It’s difficult to know which of two momentous pronouncements yesterday has the most profound significance for the future of the global capitalist economy.
Is it the Bank of England’s expected decision to reduce the base interest rate to 0.5%, and start to print money – an initial £75 billion – with which it will bypass the commercial banks and lend direct to businesses, if it can find any that want to borrow?
This means that “monetary policy in its conventional form has ceased to operate”, according to the Financial Times’ Martin Wolf. A better example of what is meant by “a tipping point” would be hard to find.
Or is it the also expected admission from global giant car-maker (and financial services company) General Motors that there are now serious doubts about its ability to continue as “a going concern”? Continued deterioration in the availability of credit together with slumping demand for vehicles of all kinds has driven it to the brink of collapse.
The fact is that the complete breakdown of the credit system and the implosion of production are tightly intertwined.
Interest rates were last reduced to historic lows to deal with the dot.com crash of 2001/2, ushering in a period of frenzied speculation, which intersected at its pinnacle with the beginning of the downturn in consumption in 2004.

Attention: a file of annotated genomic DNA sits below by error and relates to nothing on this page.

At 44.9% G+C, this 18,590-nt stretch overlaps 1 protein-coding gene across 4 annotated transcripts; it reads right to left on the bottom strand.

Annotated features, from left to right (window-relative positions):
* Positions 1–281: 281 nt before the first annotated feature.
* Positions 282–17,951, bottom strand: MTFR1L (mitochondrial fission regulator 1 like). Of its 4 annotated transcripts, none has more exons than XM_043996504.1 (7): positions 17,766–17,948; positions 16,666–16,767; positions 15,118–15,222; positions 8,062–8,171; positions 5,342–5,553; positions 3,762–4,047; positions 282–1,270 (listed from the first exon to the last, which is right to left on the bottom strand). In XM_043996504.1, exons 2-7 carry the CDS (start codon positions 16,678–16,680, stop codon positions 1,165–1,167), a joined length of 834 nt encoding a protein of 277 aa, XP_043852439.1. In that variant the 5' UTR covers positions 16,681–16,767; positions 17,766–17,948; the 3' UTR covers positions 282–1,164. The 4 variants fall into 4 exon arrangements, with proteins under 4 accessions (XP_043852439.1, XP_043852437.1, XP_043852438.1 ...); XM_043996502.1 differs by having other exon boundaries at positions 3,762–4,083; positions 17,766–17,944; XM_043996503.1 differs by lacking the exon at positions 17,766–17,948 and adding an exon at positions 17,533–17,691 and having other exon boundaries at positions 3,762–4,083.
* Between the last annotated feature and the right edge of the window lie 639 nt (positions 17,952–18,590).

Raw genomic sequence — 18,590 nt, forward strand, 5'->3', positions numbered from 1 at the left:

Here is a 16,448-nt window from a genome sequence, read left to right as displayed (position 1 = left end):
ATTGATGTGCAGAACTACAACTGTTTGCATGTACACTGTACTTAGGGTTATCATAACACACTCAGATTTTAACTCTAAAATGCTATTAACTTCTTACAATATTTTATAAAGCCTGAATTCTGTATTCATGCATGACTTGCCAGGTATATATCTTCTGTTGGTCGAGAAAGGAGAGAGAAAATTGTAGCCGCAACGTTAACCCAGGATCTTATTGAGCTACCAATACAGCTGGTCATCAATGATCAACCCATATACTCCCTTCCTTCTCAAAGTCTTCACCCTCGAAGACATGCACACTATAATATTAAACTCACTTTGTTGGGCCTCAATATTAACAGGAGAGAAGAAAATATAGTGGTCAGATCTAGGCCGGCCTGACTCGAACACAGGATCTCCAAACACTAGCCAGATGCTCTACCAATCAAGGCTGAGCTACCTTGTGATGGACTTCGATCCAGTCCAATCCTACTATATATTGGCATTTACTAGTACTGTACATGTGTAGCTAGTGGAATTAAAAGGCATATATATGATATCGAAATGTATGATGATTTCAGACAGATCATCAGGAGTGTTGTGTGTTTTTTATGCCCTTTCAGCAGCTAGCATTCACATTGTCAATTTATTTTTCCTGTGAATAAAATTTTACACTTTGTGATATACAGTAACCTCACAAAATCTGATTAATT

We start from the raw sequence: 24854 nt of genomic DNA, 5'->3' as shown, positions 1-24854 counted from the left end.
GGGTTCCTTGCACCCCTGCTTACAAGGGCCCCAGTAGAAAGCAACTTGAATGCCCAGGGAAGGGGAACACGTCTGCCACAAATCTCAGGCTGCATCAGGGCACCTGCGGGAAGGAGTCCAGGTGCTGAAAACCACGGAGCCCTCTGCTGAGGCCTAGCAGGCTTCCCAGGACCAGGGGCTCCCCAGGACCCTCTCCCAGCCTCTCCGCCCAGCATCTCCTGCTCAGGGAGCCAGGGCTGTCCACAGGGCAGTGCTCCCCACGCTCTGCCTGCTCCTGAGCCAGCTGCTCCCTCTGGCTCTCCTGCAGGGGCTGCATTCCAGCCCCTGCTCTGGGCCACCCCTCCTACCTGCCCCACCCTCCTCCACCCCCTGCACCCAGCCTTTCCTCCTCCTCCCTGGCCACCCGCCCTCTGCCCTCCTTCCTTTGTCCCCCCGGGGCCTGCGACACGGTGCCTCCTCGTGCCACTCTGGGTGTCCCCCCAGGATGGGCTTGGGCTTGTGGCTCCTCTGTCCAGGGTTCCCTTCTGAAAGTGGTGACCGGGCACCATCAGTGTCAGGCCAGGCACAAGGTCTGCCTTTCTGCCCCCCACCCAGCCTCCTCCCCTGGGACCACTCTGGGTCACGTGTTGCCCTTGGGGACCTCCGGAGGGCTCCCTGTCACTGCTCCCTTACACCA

The global credit system closed for business in mid-2007 when it became clear that the effects of the deepening recession were irreversible. Financial institutions and investors recognised, however dimly, that the possibility of tempting consumers back into the shops to restart growth was gone. It was called a “collapse of confidence”. Share prices continue to tumble.
Despite trillions of dollars, pounds, yen and roubles being poured into the banks and the auto giants, and virtually unlimited guarantees to underpin new lending these attempts at resuscitating the system have failed. There's just too much over-capacity already to tempt new production. Too many unsold cars.
Neither can the crash be reversed by “quantitative easing” - increasing the money supply to induce spending, touted as the last throw of the dice. Governments have embarked on this desperate measure because interest rates are close to zero, property and commodity prices are dropping as demand has evaporated, and nothing else is working.
There will be attempts to bypass the banks and shovel cash into consumers' pockets directly - the “helicopter drop” approach favoured by the current chairman of the Federal Reserve, Ben Bernanke.
This can only make an unprecedentedly bad situation a whole lot worse. There’s talk already in the US and the UK about “fiscal collapse” – tantamount to state bankruptcy.
Obama’s team is reported to be working around the clock, not on a solution, but “to form an approach” to the disintegration of the auto industry. They must be getting very tired.
Obama, Brown, Darling, Mandelson, Wolf, and Mervyn King, the Bank of England’s governor and every one of the fantasists of the capitalist world are pinning their hopes on a recovery, sometime, not this year, maybe later. Maybe never.
As the conference called by the Left Economics Advisory Panel for 25 April puts it, “Capitalism Isn’t Working”. The conference is scheduled to discuss policy solutions for the crisis. They will have to be founded upon collectively-owned, co-operatively managed, not-for-profit ecologically-sound production, distribution and exchange. And that includes the banks. Nothing less will do.